Five key factors for Maruti to consider before replacing Gypsy with Jimny
The word was doing rounds months before the Auto Expo 2020 began: Will Maruti Suzuki India give in to the demands to introduce the Jimny to the Indian audience?
Maruti heard, and eventually decided to showcase the mini off-roader which is quite popular in markets abroad. But the company is sceptical whether the car in its current form will work in India.
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The rough-looking Jimny will undoubtedly remind of Maruti’s only other capable off-roader - the Gypsy. Long pulled out of the passenger vehicles list, the Gypsy is now mostly seen as part of the armed forces, mastering some of the rugged terrains India has to offer. Launched in 1985, the Gypsy has been one of the most iconic offerings from the Maruti stable, but has been discontinued because it was not matching the BS 6 norms.
So, Maruti decided to take a chance, and gauge interest among the people visiting its pavilion at the Auto Expo. Swarming lines leading up to the section where the Jimny is displayed only shows Maruti was probably right in bringing it here.
One would probably love to have such a compact capable car for the love of it or to just show off one’s collection. But the question is, whether the Jimny showcased at the Auto Expo is suited best for the Indian consumers at all. The company says it will gauge people’s reaction and interests to determine whether or not to bring the Jimny to India or not.
Besides the reactions, here are the five factors that Maruti is likely to consider before making the decision:
3-door variant or 5-door?
Maruti is well known for cars that have had mass appeal and mass consumption. The sheer volume of the cars they manufacture gives you the hint that the company is not keen to delve into segments that are too niche. The Jimny, being a mini off-roader, offers only 3 doors despite the second row of seats that can accommodate two adults. Unless they are supremely fit, reaching to the back seats will be quite a task and a deal-breaker for those looking to accommodate their family on road trip. It is unlikely to be a practical choice.
However, a 5-door variant will definitely raise the interest level of buyers. But that would mean a change in dimensions and a whole lot of engineering to make it best-suited for Indian customers.
Off-roader or not?
While the Jimny may have won awards like the best urban car, rugged terrain is where it is truly at home and where it is supposed to be driven. There is a 4x4 transfer case with a low-range option, offering good off-road ability. But the feature will be of little use in city conditions where it is likely to be driven most by Indian owners. But taking out the off-road factor from the Jimny will surely kill the fun and enthusiasm. It remains to be seen if Maruti considers two variants - including an off-roader - if and when it decides to introduce Jimny to India.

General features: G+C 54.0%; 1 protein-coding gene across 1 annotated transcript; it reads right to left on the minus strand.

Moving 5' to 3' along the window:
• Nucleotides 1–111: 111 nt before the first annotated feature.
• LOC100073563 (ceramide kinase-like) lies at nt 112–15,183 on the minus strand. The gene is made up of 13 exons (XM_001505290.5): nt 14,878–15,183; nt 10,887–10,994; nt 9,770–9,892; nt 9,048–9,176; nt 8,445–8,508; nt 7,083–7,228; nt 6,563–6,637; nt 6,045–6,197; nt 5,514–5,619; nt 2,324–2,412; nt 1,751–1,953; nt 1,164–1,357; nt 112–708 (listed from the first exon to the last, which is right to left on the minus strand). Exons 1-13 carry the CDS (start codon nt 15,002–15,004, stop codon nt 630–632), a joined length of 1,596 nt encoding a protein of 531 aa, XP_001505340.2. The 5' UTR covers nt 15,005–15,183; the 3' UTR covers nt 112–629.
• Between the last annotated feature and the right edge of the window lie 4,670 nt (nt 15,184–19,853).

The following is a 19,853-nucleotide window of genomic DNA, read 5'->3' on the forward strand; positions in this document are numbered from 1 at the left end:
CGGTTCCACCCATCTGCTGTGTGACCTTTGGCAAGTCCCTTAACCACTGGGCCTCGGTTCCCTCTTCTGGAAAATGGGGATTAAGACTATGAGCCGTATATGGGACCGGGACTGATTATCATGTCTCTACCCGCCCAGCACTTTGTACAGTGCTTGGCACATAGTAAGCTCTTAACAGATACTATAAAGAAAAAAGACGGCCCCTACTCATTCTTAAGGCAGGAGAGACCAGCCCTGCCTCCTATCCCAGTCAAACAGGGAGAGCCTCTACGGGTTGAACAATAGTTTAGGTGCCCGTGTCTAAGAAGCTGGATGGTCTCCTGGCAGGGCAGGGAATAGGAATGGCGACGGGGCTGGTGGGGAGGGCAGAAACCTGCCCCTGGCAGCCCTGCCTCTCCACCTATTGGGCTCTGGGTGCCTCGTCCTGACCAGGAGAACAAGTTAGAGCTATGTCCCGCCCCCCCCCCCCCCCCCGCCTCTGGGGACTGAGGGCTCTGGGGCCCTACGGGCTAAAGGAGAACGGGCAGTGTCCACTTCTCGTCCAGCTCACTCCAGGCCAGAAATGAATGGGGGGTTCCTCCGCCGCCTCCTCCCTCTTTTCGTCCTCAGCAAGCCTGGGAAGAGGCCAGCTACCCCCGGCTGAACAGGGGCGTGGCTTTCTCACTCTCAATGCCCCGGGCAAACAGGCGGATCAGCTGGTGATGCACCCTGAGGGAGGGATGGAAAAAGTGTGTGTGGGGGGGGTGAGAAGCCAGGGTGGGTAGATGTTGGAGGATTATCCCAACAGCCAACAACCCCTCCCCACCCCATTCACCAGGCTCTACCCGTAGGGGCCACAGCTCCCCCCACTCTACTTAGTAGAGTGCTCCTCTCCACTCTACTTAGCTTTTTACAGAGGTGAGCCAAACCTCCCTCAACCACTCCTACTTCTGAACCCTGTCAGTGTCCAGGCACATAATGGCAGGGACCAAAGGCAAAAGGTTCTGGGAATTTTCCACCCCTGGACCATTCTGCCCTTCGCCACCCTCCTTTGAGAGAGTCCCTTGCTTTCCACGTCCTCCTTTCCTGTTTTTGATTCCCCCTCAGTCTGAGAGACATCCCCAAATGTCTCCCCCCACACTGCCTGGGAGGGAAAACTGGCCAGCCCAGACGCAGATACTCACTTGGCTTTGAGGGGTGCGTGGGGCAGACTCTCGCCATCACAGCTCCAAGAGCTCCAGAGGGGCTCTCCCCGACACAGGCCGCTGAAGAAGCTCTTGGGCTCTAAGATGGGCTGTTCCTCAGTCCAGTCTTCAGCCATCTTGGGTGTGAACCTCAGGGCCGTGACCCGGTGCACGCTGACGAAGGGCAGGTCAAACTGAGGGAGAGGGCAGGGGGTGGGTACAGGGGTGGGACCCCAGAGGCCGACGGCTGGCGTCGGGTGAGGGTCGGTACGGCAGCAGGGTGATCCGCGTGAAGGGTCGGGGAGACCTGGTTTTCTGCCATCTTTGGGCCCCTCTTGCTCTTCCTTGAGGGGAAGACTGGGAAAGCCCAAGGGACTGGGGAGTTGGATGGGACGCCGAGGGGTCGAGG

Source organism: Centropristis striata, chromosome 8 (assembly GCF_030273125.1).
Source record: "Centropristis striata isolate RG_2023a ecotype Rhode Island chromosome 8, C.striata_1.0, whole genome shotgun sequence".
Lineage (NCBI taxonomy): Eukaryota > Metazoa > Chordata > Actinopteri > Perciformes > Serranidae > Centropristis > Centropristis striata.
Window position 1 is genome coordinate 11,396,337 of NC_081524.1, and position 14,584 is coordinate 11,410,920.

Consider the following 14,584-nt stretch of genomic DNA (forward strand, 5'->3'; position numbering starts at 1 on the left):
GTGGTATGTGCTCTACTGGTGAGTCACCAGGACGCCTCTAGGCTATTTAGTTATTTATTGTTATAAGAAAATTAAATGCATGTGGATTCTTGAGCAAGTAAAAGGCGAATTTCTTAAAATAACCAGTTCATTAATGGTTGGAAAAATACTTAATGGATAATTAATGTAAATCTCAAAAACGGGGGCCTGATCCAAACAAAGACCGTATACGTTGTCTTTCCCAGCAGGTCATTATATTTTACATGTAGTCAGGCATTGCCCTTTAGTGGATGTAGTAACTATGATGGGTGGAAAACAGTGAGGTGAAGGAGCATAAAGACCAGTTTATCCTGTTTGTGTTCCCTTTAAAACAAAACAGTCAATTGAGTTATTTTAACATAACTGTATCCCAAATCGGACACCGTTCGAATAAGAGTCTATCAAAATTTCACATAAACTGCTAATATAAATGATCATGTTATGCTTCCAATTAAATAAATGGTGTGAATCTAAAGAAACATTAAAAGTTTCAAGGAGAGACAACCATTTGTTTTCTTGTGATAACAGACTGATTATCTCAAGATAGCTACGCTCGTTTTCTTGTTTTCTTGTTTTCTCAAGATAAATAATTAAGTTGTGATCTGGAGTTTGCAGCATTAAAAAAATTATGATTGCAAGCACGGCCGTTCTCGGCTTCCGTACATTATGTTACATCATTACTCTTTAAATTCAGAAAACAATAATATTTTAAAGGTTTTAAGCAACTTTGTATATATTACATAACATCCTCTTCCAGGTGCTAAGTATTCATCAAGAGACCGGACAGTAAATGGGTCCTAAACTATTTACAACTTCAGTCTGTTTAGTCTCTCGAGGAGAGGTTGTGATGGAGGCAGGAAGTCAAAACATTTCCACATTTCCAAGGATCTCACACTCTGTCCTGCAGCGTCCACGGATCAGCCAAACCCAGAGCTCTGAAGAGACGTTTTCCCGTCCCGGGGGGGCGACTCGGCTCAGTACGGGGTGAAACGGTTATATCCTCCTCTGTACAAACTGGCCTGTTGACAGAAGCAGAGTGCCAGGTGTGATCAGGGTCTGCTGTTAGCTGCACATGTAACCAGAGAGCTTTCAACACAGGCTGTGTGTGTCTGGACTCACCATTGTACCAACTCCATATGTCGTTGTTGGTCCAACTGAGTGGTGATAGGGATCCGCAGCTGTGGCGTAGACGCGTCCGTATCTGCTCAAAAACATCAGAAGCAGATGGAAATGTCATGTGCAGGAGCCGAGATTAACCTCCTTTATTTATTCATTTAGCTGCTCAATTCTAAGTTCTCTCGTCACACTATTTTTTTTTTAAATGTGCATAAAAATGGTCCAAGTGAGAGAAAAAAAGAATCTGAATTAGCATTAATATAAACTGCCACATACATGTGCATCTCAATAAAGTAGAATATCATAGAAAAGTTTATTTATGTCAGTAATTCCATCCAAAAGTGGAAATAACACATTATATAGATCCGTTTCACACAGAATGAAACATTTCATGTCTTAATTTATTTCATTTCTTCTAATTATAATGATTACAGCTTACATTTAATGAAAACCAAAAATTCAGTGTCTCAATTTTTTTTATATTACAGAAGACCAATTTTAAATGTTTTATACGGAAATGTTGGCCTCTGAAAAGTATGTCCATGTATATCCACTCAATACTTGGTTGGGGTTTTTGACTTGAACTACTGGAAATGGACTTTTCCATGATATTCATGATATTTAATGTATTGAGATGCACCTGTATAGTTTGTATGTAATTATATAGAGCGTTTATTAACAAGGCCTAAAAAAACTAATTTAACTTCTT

Space is at a premium
With a large glass area, the cabin of the Jimny is roomy enough and will not make you feel claustrophobic. But the boot space is probably the smallest in its segment. At 85 litres, it is less than half the size most other cars offer with all seats up. And that figure will not enthuse buyers who are not the adventurous types.
Obvious comparisons with Gypsy
For those who have had the fortune of owning or driving a Gypsy, will obviously love to lay his hands on the Jimny and start comparing. It will not be the right thing to do because they are quite different from each other to start with. Jimny comes with a 1.5-litre petrol engine that churns out 100bhp of power and 130Nm of torque. The Gypsy is powered by a 1.3-litre engine that produces 80bhp of power and 103Nm of torque. Since Indian buyers do not have the luxury to own a Gypsy any more, maybe Jimny can satiate their hunger to own a capable all-terrain vehicle.
What is the right price?
When it comes to Maruti, people do not bother so much about the ‘kitna deti hay’ factor anymore. But there will be eyes on how Maruti would price this off-roader should they bring it to India. The price at which Jimny is sold in Japan starts at around ₹9 lakh and goes up to ₹12 lakh for the top variant. With the present specs, it would cost around ₹12-15 lakh in India. But if Maruti can keep it around ₹10 lakh, it could be a different story altogether.
The least expensive off-roader on offer in the Indian market is from the Mahindra stable - Thar. But it is huge and not as well suited for city drives as a Jimny is.
But there could be a bit for all in the Jimny. You can be an adventurer, a regular city dweller or a family man going for a road-trip with your wife and kids. Jimny could be the answer you were looking for.